Yes, most people at a fine restaurant wouldn't ask for salt, but then those people sitting at that nicely set table understand a different set of rules come with the price they're paying. We don't have that luxury. The better cafes of the world don't have black-tie service, linen tablecloths, and $12 6oz cappuccinos. We don't have the most important signal that says to people 'act differently', we don't have a higher price to match our higher quality product.
Perhaps we should - if people have to pay a significant premium to get the best possible coffee experience, then perhaps it'll weed out those less inclined to learn about and appreciate the product... But then, this is a competitive market, you wouldn't be left with many customers if they can get an almost-as-good latte at the cafe across the street.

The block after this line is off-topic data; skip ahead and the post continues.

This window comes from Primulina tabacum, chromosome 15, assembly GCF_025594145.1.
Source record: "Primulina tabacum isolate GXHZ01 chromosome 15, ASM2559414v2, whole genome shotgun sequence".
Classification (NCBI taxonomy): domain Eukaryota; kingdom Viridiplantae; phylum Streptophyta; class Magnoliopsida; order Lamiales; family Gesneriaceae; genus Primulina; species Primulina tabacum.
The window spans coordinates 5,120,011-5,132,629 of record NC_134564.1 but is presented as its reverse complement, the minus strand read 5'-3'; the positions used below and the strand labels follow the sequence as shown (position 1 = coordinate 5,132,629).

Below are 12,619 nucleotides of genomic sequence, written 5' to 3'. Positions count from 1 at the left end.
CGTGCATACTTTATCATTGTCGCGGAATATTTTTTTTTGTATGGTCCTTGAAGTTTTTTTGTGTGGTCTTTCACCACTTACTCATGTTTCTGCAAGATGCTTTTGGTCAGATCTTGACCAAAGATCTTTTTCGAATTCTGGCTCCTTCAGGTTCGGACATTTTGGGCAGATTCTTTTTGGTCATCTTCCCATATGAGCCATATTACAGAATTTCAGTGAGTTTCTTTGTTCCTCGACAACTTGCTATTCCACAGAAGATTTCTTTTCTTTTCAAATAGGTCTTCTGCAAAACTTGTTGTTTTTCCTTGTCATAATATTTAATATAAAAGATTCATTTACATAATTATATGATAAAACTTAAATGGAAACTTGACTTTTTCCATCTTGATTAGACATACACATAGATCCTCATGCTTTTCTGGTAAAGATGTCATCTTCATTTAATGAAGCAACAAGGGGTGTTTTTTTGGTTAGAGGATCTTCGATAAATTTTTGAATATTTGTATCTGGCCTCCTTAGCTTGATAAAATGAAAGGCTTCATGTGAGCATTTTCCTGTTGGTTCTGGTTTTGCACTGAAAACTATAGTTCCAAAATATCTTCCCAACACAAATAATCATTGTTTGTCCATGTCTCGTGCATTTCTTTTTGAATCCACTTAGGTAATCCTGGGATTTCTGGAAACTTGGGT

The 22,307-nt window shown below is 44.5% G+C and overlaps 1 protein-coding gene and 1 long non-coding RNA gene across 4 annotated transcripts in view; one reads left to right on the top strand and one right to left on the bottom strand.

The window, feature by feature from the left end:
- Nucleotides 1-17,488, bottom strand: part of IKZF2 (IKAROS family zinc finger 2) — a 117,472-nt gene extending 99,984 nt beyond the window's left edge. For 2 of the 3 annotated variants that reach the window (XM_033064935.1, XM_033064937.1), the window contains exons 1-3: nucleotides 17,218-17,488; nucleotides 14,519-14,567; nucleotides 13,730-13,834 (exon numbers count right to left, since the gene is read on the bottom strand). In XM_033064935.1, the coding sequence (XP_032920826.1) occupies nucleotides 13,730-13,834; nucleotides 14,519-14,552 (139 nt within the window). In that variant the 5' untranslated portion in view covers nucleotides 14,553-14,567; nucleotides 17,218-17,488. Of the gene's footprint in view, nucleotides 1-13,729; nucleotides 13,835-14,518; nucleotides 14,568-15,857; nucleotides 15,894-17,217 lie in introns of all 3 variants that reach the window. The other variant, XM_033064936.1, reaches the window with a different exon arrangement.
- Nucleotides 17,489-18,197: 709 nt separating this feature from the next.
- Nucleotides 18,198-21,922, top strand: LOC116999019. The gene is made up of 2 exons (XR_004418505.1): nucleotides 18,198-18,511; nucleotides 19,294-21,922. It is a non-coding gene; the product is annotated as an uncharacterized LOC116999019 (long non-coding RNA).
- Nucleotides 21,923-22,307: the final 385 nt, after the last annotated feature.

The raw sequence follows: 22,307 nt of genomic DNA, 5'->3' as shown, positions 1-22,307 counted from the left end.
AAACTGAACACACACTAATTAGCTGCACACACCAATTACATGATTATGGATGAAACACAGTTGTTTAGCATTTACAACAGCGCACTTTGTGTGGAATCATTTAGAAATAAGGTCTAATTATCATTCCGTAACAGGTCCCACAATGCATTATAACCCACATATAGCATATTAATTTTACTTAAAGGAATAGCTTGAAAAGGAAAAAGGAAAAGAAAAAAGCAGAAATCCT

Although... despite all I've said, I'm lucky enough to work in a country that doesn't have a 'creamer station', 'ghetto lattes', or 'red eyes'. So perhaps my opinion is coloured.

I think we need to learn to relax. Forget about the people who order a single espresso with 2 splenda - they're just customers. Take joy in the people who actually are interested, and do want to try things your way.